Ride with the Devil

November 5th, 1999


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Still of Tobey Maguire, Jewel Kilcher and Jeffrey Wright in Ride with the DevilOn the set of Ride With The Devil

Jake Roedel and Jack Bull Chiles are friends in Missouri when the Civil War starts. Women and Blacks have few rights...

Release Year: 1999

Rating: 6.7/10 (7,518 voted)

Critic's Score: 69/100

Director: Ang Lee

Stars: Tobey Maguire, Skeet Ulrich, Jewel Kilcher

Jake Roedel and Jack Bull Chiles are friends in Missouri when the Civil War starts. Women and Blacks have few rights. Jack Bull's dad is killed by Union soldiers, so the young men join the Bushwhackers, irregulars loyal to the South. One is a Black man, Daniel Holt, beholden to the man who bought his freedom. They skirmish then spend long hours hiding. Sue Lee, a young widow, brings them food. She and Jack Bull become lovers, and when he's grievously wounded, Jake escorts her south to a safe farm. The Bushwhackers, led by men set on revenge, make a raid into Kansas. At 19, Jake is ill at ease with war. As his friends die one after another, he must decide where honor lies.

Writers: Daniel Woodrell, James Schamus

Tobey Maguire - Jake Roedel
Jeremy W. Auman - Guard
Scott Sener - Guard (as Scott C. Sener)
Skeet Ulrich - Jack Bull Chiles
Glenn Q. Pierce - Minister
Kathleen Warfel - Mrs. Chiles
David Darlow - Asa Chiles
Zan McLeod - Wedding Musician - Guitar
John Whelan - Wedding Musician - Accordion
Roger Landes - Wedding Musician - Mandolin
Jeffrey Dover - Wedding Musician - Drums
Tyler Johnson - Wedding Musician - Drums
Kelly Werts - Wedding Musician - Fiddle
Michael W. Nash - Horton Lee, Sr.
John Judd - Otto Roedel

Release Date: 5 November 1999

Filming Locations: Doniphan, Kansas, USA

Box Office Details

Budget: $35,000,000(estimated)

Opening Weekend: £100,722 (UK) (7 November 1999) (140 Screens)

Gross: $630,779 (USA) (23 January 2000)

Technical Specs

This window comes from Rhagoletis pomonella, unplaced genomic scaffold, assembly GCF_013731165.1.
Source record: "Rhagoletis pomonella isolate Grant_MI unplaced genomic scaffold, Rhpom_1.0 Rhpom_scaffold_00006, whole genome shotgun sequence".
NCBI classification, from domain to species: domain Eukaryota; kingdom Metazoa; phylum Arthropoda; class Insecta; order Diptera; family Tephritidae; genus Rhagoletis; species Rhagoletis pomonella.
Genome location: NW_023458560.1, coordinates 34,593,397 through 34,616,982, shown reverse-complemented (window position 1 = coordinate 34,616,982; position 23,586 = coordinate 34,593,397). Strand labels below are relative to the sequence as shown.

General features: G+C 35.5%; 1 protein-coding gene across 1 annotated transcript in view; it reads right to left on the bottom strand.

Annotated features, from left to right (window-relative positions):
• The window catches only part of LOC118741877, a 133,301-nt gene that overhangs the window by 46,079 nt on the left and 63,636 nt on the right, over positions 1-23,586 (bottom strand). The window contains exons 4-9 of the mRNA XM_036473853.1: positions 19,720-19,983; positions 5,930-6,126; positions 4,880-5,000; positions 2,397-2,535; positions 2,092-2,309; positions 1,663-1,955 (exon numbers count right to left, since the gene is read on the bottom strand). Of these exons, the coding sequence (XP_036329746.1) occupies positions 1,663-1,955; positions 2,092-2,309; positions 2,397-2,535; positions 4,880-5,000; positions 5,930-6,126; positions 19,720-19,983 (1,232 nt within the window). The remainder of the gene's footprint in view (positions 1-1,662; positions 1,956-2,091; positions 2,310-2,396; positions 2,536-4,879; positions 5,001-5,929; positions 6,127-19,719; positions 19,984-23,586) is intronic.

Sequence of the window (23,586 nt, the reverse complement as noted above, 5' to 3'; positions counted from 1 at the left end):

Runtime:  | (director's cut)

Did You Know?

The scenes of the Quantrill's Raid on Lawrence, Kansas were filmed in Pattonsburg, Missouri. Pattonsburg was flooded out during the great flood of 1993 and the town was relocated leaving many empty buildings and homes available.

Revealing mistakes: When Jake complains of losing the upper-half of his pinky finger, the brace holding down the top joints of the actor's finger is briefly shown as the camera pulls in on his hand.

[Camping out, Jack Bull Chiles and Jake Roedel discuss Jake's finger, which was shot off in a skirmish]
Jack Bull: My father's under the dirt to stay. Like that's gone to stay, too.
Jake: My finger?
Jack Bull: Mmm-hmm.
Jake: Well, so it is. And it makes me notable by the loss.
Jack Bull: You sound pleased... as if that finger'd been pesterin' you for rings.
Jake: No. It was a fine finger and I'd rather have it still, but... it was took from me and it's been et by chickens for sure. And I say, what is the good side to this amputation? And there is one.

User Review

Probably only a non-American could make this movie

Rating: 9/10

I've watched this movie twice now on DVD, and both times it didn't fail to impress me with its unique impartial attitude. It seems more like a depiction of reality than most other Hollywood fare, especially on a topic that is still hotly discussed. Even though it sticks closely with the southern viewpoint, it doesn't fail to question it, and in the end the only sentence passed is that the war is lost, not matter what, and cruelty is a common denominator.

What really makes this movie outstanding is the refusal to over-dramatize. Nowadays truly good movies (in a nutshell) are few and far apart, with mainstream fare being enjoyable (if you don't have high expectations), but terribly commercially spirited. I think this movie comes off as a truly good movie (without being a masterpiece), because it sticks to itself, and gives the viewer a chance to watch and analyze it, instead of wanting to bombard him with effect and emotion to blot out his intelligence. This movie is cool, observant, and generally light-handed in its judgement, which is GOOD.

The story has its flaws, especially Jewel's Character comes off doubtfully, but then again the situation at the time was so chaotic, that for a young widow it might have been only logical to somehow get back into a normal life, even by liberally taking each next guy. Still she doesn't come off as weak, in fact I think she's one of the stronger characters, she's always in control of the relationships, with the men just tagging. And I take it very gratefully that she's not a weeping widow. I believe in the 19th century death of a loved one was something a lot more normal than now. You could die so easily of even minor illnesses and injuries, so the prospect of of someone dying, while surely causing grief, didn't traumatise people like it does now. People didn't seem to build shrines about their lost ones like they do now, and I like that attitude.

My recommendation is for intelligent people to watch this movie, if they are in the mood for something different than the usual hollywood fare. Don't watch if if you want non-stop action or heart-renting emotion.